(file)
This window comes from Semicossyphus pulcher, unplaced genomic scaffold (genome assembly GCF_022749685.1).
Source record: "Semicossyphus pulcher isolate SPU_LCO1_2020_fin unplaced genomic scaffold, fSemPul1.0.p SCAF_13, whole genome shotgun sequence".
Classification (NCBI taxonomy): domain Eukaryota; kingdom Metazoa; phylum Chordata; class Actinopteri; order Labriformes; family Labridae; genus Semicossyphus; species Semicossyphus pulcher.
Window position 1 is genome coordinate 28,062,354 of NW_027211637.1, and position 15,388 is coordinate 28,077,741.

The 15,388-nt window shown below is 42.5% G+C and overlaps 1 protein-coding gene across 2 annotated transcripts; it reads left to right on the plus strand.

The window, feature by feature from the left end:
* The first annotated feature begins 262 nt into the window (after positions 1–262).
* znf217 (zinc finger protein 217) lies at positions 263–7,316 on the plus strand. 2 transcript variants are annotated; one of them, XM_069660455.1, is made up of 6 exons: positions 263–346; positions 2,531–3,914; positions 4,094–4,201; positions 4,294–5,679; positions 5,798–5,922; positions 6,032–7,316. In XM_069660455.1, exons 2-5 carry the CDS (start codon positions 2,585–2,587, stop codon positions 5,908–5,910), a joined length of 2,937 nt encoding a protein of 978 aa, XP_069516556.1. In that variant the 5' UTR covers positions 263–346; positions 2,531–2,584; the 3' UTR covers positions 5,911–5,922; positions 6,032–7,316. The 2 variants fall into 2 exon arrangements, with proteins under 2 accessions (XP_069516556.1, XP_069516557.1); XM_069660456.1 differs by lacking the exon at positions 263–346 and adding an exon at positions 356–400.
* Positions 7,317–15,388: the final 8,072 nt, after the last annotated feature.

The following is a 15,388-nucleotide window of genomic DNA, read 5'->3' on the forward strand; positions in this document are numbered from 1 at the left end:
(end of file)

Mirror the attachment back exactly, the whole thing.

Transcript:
This window comes from Semicossyphus pulcher, unplaced genomic scaffold (genome assembly GCF_022749685.1).
Source record: "Semicossyphus pulcher isolate SPU_LCO1_2020_fin unplaced genomic scaffold, fSemPul1.0.p SCAF_13, whole genome shotgun sequence".
Classification (NCBI taxonomy): domain Eukaryota; kingdom Metazoa; phylum Chordata; class Actinopteri; order Labriformes; family Labridae; genus Semicossyphus; species Semicossyphus pulcher.
Window position 1 is genome coordinate 28,062,354 of NW_027211637.1, and position 15,388 is coordinate 28,077,741.

The 15,388-nt window shown below is 42.5% G+C and overlaps 1 protein-coding gene across 2 annotated transcripts; it reads left to right on the plus strand.

The window, feature by feature from the left end:
* The first annotated feature begins 262 nt into the window (after positions 1–262).
* znf217 (zinc finger protein 217) lies at positions 263–7,316 on the plus strand. 2 transcript variants are annotated; one of them, XM_069660455.1, is made up of 6 exons: positions 263–346; positions 2,531–3,914; positions 4,094–4,201; positions 4,294–5,679; positions 5,798–5,922; positions 6,032–7,316. In XM_069660455.1, exons 2-5 carry the CDS (start codon positions 2,585–2,587, stop codon positions 5,908–5,910), a joined length of 2,937 nt encoding a protein of 978 aa, XP_069516556.1. In that variant the 5' UTR covers positions 263–346; positions 2,531–2,584; the 3' UTR covers positions 5,911–5,922; positions 6,032–7,316. The 2 variants fall into 2 exon arrangements, with proteins under 2 accessions (XP_069516556.1, XP_069516557.1); XM_069660456.1 differs by lacking the exon at positions 263–346 and adding an exon at positions 356–400.
* Positions 7,317–15,388: the final 8,072 nt, after the last annotated feature.

The following is a 15,388-nucleotide window of genomic DNA, read 5'->3' on the forward strand; positions in this document are numbered from 1 at the left end: